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Thursday, April 28, 2016

EAIC: Cops tortured Dharmendran by stapling ears moments before death

PUTRAJAYA - Staple wounds found on the ears of N. Dharmendran prove that he was tortured by police officers while being interrogated, the Enforcement Agency Integrity Commission (EAIC) said today.

EAIC chairman Datuk Yaacob Md Sam also rubbished the police's claim that the staples had ended up on Dharmendran’s ears in the process of wrapping up and transferring his body after he died.

"This is a totally illogical, unreasonable explanation," Yaacob said of the police's theory of how the victim's ears had staples embedded in them during a press conference at the EAIC headquarters today.

Yaacob explained that the pathologist report found that both his right and left ears which were stapled had blood stains on them, making it impossible for it to have occurred after Dharmendran's death.

"This shows that his ears were stapled when he was alive. It rules out that the staples were made after his death or at the mortuary," he said.

While conceding that the stapling of the victim's ears was not the cause of death, Yaacob said that the injury on top of the other 52 bruises from blunt force trauma inflicted by the police eventually led to his death.

"A total of 52 bruises on the deceased caused by a blunt force object (blunt force trauma) causing acute massive loss of blood into the tissues causing hypovolemic shock," he said, referencing the pathologist report from the Hospital Kuala Lumpur's Forensic Department.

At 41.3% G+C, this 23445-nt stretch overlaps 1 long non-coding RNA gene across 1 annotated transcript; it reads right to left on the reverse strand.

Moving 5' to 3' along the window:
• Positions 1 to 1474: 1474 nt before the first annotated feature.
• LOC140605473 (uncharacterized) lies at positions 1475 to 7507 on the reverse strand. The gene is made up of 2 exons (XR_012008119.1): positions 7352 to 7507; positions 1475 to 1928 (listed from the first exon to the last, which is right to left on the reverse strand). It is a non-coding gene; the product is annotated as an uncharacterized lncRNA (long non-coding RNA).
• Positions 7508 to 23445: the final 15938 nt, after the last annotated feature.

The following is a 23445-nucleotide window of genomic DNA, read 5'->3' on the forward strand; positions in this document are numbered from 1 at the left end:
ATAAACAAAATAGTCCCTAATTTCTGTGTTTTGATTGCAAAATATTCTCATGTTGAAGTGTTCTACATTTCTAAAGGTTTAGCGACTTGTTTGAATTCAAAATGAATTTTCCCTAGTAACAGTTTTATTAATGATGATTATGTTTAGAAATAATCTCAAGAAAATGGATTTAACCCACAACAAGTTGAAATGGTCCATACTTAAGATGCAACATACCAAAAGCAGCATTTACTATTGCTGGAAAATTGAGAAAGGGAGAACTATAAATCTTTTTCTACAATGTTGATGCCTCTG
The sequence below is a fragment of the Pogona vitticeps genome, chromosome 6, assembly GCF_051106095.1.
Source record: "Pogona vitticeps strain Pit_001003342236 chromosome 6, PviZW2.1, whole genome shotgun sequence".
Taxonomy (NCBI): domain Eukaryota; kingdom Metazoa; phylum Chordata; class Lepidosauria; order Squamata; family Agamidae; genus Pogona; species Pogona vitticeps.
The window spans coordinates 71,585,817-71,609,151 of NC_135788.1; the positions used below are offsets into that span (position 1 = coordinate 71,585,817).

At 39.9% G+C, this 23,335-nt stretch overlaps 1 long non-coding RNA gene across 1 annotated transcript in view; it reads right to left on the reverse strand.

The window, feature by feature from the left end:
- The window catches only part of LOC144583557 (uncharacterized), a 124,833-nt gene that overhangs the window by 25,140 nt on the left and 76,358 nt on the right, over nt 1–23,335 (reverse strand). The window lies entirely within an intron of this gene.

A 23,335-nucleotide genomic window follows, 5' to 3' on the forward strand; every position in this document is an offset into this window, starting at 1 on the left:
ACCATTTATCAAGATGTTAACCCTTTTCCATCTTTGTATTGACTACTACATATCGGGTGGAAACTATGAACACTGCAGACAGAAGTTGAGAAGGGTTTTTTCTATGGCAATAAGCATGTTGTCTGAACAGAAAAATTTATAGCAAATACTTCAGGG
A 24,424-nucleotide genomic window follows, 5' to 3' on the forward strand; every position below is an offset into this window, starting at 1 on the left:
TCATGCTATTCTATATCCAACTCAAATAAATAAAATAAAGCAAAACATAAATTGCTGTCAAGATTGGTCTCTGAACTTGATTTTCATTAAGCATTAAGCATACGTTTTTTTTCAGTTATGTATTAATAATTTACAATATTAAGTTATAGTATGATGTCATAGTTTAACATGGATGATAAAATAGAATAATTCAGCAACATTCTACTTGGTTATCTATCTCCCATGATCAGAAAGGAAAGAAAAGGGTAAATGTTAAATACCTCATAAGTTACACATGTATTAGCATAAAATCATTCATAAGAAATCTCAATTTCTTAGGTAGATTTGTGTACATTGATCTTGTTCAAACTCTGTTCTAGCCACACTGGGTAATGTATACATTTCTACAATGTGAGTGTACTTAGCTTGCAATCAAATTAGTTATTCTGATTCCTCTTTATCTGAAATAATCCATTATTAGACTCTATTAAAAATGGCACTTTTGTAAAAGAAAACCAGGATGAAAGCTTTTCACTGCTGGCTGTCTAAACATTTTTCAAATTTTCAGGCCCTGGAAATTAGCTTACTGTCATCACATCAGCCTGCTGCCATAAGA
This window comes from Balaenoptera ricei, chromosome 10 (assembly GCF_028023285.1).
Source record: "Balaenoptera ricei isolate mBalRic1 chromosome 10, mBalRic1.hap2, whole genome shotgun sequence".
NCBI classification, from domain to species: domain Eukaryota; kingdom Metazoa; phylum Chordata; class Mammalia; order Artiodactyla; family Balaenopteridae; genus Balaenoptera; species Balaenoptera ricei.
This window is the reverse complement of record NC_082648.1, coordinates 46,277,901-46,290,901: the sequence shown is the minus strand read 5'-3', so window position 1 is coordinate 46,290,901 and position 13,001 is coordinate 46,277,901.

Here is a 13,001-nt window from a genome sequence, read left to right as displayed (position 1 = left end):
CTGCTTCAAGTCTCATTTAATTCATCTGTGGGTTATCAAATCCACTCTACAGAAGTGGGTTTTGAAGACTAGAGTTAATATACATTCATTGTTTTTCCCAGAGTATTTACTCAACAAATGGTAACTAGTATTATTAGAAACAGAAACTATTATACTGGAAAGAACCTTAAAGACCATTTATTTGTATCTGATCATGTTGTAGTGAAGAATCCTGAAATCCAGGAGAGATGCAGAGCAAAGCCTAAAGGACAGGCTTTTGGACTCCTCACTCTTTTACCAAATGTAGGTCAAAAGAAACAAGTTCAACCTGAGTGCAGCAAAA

Yaacob also said that the police officers’ procrastination in interrogating the victim, having only begun the process two days before the week-long remand was set to expire, also forced them to use physical abuse.

"The commission is of the view that with the short period of remand left (in this case the deceased's remand was due to expire in two days time) has placed the Project Team in the 'last ditch' situation in obtaining information from the deceased, resulted to the use of force on the deceased," he said, explaining that the police had Dharmendran detained from May 13 until the day of his death on May 21, but only began interrogating him on May 19.

He added two staplers were also seized as evidence, one of which contained a male DNA.

No blood samples were taken from any of the police officers to match the one found on the stapler.

"The lack of blood sample has caused the DNA comparison analysis unable to be done in order to ascertain the identity of 'Male 1' found on the stapler by an expert from the Malaysian Chemistry Department to resolve the issue whether the Male 1 identity belongs to any D9 personnel," he said.

Dharmendran, 31, was detained on May 21 for the attempted murder of two people in Cheras.

Dharmendran complained of chest pains while he was locked up and collapsed at around 4.25pm on May 21. He was pronounced dead on arrival after being immediately sent to the Hospital Kuala Lumpur.

The Kuala Lumpur High Court initially acquitted the four police officers charged with the murder of Dharmendran but the Court of Appeal later ordered the four men to enter their defence this May.

Dharmendran’s death was one of the three deaths in custody in less than two weeks in May last year, prompting calls for the establishment of the Independent Police Complaints and Misconduct Commission.

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